Why do stargazers travel to Costa Rica? First of all, for the same reasons travelers from around the globe journey to this Central American paradise: the inviting tropical climate, spectacular natural scenery, abundant wildlife and friendly, hospitable people.
The added bonus for astronomy buffs is the opportunity to enjoy superb views of the southern night sky – exploring the Large Magellanic Cloud, Omega Centauri, the Southern Cross, the Eta Carinae Nebula and countless other gems of the Mil ...Show more
Join TravelQuest and astronomy author Gary Seronik as we carry on a great tradition: our 11th annual Costa Rica Southern Sky Party, March 1–8, 2014, comfortably based at our private star lodge on the Gulf of Nicoya.
A Perfect Southern Vantage Point
Our Costa Rica adventure is timed to coincide with both the new Moon and the driest time of year in the western part of the country. This should ensure the greatest possible number of clear, star-filled nights – on a grassy open area of the lodge property that offers unobstructed views of the southern horizon.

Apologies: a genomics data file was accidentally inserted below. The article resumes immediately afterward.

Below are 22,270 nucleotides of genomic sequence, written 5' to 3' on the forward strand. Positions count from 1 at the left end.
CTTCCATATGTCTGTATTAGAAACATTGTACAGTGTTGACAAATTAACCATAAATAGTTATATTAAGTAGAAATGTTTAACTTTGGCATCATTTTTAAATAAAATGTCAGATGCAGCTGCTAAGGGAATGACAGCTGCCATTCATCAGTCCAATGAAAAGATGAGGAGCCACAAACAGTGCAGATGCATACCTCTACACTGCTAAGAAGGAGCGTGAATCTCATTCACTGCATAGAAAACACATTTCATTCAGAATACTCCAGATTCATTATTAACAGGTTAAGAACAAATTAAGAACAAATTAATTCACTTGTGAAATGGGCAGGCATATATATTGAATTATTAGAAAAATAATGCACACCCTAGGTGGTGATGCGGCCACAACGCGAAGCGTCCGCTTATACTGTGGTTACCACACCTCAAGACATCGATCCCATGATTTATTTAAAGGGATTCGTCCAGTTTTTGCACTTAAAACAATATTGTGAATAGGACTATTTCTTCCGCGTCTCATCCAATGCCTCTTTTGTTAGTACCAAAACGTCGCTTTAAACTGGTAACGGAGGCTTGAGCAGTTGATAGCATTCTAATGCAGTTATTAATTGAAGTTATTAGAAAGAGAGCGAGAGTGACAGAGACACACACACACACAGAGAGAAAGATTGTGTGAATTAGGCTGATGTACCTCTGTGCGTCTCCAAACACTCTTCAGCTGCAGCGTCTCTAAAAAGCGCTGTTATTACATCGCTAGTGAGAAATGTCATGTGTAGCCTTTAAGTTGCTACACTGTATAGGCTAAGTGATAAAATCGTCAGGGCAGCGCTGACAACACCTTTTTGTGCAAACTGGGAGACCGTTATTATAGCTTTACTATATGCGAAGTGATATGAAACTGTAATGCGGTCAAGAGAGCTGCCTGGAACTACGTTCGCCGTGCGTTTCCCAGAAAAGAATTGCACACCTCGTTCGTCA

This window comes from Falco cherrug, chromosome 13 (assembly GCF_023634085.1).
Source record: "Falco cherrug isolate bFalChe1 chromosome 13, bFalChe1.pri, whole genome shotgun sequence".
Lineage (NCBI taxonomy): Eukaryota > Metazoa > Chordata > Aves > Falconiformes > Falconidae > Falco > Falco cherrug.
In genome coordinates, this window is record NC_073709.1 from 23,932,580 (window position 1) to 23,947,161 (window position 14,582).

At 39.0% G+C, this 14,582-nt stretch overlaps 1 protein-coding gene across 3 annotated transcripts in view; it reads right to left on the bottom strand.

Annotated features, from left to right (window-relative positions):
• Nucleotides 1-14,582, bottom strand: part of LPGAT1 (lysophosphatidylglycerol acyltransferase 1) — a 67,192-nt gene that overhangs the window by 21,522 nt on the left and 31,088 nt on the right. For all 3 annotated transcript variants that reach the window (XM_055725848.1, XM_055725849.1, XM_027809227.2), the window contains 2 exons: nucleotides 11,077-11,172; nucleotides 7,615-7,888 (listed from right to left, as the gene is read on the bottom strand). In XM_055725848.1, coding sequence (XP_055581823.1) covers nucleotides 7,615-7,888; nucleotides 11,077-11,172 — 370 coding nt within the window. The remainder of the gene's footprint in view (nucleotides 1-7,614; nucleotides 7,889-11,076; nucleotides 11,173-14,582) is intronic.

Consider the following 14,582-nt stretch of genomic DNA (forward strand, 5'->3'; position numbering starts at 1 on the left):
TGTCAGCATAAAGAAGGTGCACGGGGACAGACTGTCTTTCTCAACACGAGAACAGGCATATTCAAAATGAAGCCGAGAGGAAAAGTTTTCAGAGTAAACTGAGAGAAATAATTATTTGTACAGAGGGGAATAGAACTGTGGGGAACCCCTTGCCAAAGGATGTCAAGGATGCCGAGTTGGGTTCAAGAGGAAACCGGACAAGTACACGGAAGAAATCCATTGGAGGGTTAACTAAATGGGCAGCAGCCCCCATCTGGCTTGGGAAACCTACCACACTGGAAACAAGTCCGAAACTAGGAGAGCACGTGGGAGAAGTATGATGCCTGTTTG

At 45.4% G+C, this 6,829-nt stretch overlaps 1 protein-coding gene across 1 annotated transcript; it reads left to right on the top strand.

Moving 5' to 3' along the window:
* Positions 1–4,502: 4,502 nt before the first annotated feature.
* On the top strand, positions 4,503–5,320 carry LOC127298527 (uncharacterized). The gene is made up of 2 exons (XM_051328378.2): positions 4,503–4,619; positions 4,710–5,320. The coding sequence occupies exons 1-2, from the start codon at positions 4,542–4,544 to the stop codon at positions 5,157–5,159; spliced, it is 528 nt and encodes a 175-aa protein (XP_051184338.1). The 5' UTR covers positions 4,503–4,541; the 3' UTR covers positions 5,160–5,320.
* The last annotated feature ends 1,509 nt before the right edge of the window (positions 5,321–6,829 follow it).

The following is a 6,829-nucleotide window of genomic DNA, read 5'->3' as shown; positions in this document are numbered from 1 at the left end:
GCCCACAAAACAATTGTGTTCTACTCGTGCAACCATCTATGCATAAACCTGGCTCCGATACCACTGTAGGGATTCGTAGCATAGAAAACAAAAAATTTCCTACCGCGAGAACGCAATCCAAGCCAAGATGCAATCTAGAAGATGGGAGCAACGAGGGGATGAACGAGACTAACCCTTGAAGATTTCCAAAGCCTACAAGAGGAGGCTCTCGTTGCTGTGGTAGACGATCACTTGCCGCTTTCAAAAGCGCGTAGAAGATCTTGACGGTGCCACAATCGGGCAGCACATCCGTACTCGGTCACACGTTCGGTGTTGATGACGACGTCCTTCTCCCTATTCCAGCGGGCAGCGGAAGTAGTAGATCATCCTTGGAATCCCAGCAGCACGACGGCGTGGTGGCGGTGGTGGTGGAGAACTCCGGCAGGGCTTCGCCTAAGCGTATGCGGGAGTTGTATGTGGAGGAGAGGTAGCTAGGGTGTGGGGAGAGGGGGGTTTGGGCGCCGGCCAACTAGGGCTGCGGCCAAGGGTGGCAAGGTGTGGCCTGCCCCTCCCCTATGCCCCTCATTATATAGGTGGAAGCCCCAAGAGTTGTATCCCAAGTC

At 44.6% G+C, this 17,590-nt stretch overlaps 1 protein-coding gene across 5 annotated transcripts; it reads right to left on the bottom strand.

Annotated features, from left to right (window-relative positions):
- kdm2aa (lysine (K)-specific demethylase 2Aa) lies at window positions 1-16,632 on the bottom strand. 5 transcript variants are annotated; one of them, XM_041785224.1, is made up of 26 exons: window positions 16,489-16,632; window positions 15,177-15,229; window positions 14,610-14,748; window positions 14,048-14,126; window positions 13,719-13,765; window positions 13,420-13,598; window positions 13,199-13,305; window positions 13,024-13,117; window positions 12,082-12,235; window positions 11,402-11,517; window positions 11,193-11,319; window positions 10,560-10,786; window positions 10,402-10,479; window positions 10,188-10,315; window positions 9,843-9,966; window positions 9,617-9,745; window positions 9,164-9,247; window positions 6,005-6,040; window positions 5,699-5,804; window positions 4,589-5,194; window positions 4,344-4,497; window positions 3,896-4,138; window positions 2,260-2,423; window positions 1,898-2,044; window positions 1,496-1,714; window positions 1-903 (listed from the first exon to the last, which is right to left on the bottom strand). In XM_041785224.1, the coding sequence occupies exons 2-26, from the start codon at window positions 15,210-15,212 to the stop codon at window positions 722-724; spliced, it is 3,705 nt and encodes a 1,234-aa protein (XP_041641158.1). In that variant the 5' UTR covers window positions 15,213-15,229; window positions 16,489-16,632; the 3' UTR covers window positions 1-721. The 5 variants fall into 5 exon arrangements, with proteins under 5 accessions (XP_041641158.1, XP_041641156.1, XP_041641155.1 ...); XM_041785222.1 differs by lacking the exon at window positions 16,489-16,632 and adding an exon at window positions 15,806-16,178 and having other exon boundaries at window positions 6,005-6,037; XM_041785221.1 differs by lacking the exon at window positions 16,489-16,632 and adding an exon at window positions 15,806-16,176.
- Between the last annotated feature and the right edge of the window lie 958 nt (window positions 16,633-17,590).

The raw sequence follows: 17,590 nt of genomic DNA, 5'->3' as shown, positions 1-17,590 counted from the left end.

At 10° N, our Costa Rican viewing site is 15° farther south than the Florida Keys and even more southerly – by 10° – than the Big Island of Hawaii. Many astronomical highlights that hug the horizon in these popular stargazing locales are 10° to 15° higher in Costa Rica’s southern sky.
Attractively Close to Home
Costa Rica is also a wonderfully accessible destination. Just a 2.5-hour flight from Miami, it’s in the Central time zone, so there’s no grueling flight to endure and no tiresome jet lag to get over before you begin enjoying yourself!
What’s more, our TravelQuest’s private star lodge offers all the amenities to ensure a relaxed, carefree stay – right down to the convenience of North American standard AC power (120 volts, 60 Hz) in your room, so you never have to worry about keeping your gear charged.
A tropical climate, excellent southern-sky views, great accommodations and the company of easygoing, like-minded travelers – what more could you ask of an astronomical adventure that’s remarkably close to home?